Such was the friendly mood of the meeting that a member told us of a fungal foot infection, saying that cider vinegar had been recommended as treatment and wondered if it would work on box? If you try it do get in touch, we would all love to know the outcome!
Paul Green from Green Leaves Nursery gave us a talk on ‘Sensory Sensations’ and what an informative and amusing talk it was!
Encouraging us to contribute, Paul took us through a range of plants he brought with him, explaining their size, position and condition preferences. It was liberally sprinkled with anecdotal information, thoughts and opinions, tips and humorous insights such as whilst on a committee for plant naming, he learnt that girls’ names, alcohol and those a little rude, sell well!
Explaining that breeding improves what you may think of as a boring plant, Paul showed us new introductions such as Polemonium ‘Heaven Scent’ with dark foliage and purple flowers adding that if you cut it down after flowering you will get a second flush and maybe a third. Also, the gorgeous Phormium ‘Platt’s Black’ that he commented would look equally good in the border alongside oranges and yellows or in a large pot – but don’t over firm the compost or you will ruin the soil structure he advised.
The hour sped by as we learnt and giggled our way to the burgeoning sales table.
Freelance journalist, Mandy Bradshaw, kicked off Cricklade Garden Club’s 2022 programme with some interesting insight behind the scenes on Press Day at the world-famous Chelsea Flower Show.
Mandy, a writer for newspapers and magazines is a regular at Chelsea, where, laden with camera, notebook and guide book and dressed in full length waterproof and stout boots, she says it’s crucial to decide beforehand what to cover. With over 60 photocalls approximately 10 minutes apart organised throughout the day and across the showground it’s impossible to cover them all.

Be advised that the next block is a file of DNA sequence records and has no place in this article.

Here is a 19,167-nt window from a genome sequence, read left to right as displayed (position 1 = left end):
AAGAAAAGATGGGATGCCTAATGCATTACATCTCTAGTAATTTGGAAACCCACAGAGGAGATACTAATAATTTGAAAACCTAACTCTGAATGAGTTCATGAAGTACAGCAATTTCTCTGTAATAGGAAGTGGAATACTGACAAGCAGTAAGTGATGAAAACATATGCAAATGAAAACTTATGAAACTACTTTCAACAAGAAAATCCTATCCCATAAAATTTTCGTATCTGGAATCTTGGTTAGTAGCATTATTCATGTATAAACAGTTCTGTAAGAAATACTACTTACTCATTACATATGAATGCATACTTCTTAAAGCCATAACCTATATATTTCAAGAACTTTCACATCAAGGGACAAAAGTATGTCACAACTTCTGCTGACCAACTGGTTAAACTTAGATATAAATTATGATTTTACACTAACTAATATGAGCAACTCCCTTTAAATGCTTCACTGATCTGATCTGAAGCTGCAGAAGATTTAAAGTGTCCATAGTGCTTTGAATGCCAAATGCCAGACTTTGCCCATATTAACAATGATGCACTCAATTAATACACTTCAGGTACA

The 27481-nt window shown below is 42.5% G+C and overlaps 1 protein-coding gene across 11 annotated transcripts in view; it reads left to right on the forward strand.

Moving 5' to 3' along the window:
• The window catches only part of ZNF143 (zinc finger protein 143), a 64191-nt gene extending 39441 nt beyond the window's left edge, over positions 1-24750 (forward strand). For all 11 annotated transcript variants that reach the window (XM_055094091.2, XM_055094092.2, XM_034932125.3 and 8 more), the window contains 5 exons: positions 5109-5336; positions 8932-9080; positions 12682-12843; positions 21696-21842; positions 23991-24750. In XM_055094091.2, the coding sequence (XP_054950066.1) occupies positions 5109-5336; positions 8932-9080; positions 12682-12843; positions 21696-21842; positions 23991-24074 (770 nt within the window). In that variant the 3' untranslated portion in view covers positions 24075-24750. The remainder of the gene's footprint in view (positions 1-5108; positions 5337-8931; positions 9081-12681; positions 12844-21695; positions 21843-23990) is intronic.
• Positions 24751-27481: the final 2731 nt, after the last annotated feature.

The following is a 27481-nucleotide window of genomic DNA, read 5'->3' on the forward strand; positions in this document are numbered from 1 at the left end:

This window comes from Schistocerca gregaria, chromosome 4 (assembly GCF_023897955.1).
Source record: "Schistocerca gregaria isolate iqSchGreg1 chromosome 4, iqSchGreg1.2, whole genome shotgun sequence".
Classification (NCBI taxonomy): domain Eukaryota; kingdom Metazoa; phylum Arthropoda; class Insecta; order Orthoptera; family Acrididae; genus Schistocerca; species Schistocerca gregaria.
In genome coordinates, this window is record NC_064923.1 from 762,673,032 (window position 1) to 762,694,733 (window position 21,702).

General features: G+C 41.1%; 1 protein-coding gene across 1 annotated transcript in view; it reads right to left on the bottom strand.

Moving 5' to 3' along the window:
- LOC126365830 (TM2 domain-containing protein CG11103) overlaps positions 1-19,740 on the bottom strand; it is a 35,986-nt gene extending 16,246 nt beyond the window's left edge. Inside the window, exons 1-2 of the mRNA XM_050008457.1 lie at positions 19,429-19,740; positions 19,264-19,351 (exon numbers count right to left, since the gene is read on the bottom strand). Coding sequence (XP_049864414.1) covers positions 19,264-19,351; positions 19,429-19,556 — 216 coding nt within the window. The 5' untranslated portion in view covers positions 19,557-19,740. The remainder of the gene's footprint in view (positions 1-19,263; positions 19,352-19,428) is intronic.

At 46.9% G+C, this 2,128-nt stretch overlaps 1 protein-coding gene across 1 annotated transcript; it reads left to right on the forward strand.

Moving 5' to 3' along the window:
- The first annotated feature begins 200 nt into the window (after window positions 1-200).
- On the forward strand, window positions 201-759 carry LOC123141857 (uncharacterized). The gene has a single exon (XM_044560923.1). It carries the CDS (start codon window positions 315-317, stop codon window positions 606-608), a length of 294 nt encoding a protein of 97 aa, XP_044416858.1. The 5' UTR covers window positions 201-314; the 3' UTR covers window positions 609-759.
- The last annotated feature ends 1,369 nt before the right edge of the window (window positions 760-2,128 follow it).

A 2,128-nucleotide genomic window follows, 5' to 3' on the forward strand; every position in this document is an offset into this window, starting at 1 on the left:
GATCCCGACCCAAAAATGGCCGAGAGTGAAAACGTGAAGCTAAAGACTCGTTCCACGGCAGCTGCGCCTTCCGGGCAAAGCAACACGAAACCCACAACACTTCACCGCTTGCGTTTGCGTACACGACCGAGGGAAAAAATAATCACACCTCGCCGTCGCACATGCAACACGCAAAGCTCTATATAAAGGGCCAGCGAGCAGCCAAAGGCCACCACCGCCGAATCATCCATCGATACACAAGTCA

With background pieces prepared in advance Mandy looks for something unusual to provide the newsworthy angle. With 20 years’ experience as a Cotswold- based garden journalist with a regular monthly feature for Cotswold Life, her focus is with anything linked to that area.
Sometimes it’s the garden that’s important, such as the Yeo Valley show garden designed by Tom Massey which was the first organic and peat-free garden at Chelsea; sometimes the designer, such as Chris Beardshaw, Paul Hervey-
Brooks or herb queen Jekka McVicar. Sometimes a celebrity is doing something interesting such as when Lawrence Llewelyn-Bowen launched a rose appropriately named ‘Frilly Cuffs”, on other occasions a sponsor, constructor or sculptor may be in the spotlight. Mandy says it’s important to think laterally to get the local link such as writing about a new rose called ‘Highgrove’.
A September Chelsea with its different range of plants meant Mandy was able to highlight growers such as specialist Penstemon nursery GreenJJam.
The overriding benefit of attending Chelsea on Press Day is that it’s largely empty, making it possible to walk onto gardens, look at the details and chat with people; Mandy says the Chelsea pensioners along with models and celebrities, love to pose for a photograph!
We finished the year on a light note with Adrian James whose talk entitled ‘Folklore and More! was packed with information, history, mystery and humour.
Adrian took us through the year by plants starting with the changing symbolism of snowdrops for rebirth to meaning death or bad luck to the Victorians; touching on Wassailing, the twice flowering Crataegus monogyna ‘Biflora’ and Joseph of Arimathea at Glastonbury, the Green Man, disgorging, foliate or with leafy head and beard, to why Lonicera blooms for so long and when brought into the house the differing effects it has on your dreams depending on your age!
Adrian advised us against picking blackberries after 29th September in view of what Satan did to them after being expelled from Heaven and landing on their prickles and ended his talk with Viscus album and evergreens.
If you have bought and wrapped presents, written cards and prepared the veg and are looking forward to a rest and a little tipple on Christmas eve then think again, Adrian told us this is traditionally the time to deck the house with foliage and berries – to do so before then will result in quarrels. You have been warned!